Well-known short stories from the Golden Age of science fiction by Lewis Padgett (actually a pen name for Henry Kuttner's collaborations with his wife, Catherine L. Moore). First published in Astounding Science Fiction in 1943, it's since been reprinted in various collections, and you can probably find it online. The story is funny and engaging, so I've tried not to give away too much, but there might be minor spoilers.

The premise: millions of years in the future, a scientist belonging to a post-human race builds two time machines. At the last minute, he realizes he needs test matter to go inside them, so he fills them with the nearest things at hand: his grown son's discarded toys. However, the experiment is a failure, as neither time machine returns to his present.

Cut to our present. The year is 1942, and a five-year-old, Scott, finds the second time machine. The toys inside give Scott and his sister, Emma, a basic post-human education. This includes non-Euclidean geometry and the seemingly random "X logic". Since they are children (and thus not yet conditioned to traditional logic and Euclidean geometry), they are able to understand all this, while the adults can see only nonsense. The younger Emma takes to X logic faster than Scott, and seems to be helping him with something. Perhaps instructions left by the finder of the first time machine?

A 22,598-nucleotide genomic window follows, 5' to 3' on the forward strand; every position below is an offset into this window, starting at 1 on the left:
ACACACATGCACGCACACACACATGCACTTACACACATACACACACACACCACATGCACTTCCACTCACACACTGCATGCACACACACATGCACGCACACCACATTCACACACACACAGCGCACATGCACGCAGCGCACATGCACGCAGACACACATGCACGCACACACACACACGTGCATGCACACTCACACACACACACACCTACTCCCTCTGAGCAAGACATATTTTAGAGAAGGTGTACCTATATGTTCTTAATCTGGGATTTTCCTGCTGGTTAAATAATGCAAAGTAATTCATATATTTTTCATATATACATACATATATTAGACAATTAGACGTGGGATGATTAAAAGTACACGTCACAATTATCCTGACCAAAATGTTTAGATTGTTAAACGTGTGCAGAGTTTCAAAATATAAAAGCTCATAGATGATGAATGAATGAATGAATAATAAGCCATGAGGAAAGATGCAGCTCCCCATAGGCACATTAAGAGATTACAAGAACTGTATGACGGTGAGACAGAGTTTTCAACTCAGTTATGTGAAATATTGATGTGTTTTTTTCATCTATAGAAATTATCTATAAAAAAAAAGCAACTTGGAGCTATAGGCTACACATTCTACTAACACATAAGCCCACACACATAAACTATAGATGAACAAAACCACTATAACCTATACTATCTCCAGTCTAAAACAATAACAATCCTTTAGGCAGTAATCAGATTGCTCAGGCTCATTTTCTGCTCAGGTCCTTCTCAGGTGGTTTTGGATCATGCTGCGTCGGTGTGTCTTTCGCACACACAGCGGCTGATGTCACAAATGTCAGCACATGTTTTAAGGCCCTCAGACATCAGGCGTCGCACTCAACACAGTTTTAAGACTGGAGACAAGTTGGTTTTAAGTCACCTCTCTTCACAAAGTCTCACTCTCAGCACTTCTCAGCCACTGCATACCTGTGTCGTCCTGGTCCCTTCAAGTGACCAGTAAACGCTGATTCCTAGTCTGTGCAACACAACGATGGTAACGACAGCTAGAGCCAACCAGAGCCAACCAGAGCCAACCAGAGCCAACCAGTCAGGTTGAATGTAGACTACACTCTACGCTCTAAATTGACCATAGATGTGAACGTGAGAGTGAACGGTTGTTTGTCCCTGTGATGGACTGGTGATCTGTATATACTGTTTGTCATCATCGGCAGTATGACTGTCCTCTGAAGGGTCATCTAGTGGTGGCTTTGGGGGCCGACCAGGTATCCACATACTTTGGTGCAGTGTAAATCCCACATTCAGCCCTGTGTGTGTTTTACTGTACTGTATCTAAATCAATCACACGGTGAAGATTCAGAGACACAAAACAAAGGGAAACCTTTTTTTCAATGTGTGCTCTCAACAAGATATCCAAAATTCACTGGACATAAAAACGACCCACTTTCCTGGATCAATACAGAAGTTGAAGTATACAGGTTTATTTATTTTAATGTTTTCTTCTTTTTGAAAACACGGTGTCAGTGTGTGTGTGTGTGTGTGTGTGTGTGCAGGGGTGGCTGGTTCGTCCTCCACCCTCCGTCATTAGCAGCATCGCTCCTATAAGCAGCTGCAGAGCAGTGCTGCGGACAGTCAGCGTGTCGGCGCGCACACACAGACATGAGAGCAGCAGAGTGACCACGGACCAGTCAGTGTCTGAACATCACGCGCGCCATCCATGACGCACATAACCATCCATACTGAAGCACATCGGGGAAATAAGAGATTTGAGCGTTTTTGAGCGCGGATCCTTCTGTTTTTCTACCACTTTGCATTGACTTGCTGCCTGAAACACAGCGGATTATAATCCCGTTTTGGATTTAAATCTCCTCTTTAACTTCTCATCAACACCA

The "serious" side of the story is a philosophical debate concerning the nature of humanity. According to the theory of one of the characters, because a baby thinks so differently from an adult human, it isn't quite human. Neither sub- or superhuman, just different, understanding things adults can't and not understanding things adults find easy. Interestingly enough, the same is said about the differently thinking post-humans who made the toys.

The title is a line from Lewis Carroll's poem Jabberwocky. As the ending reveals, it is not a nonsense phrase.

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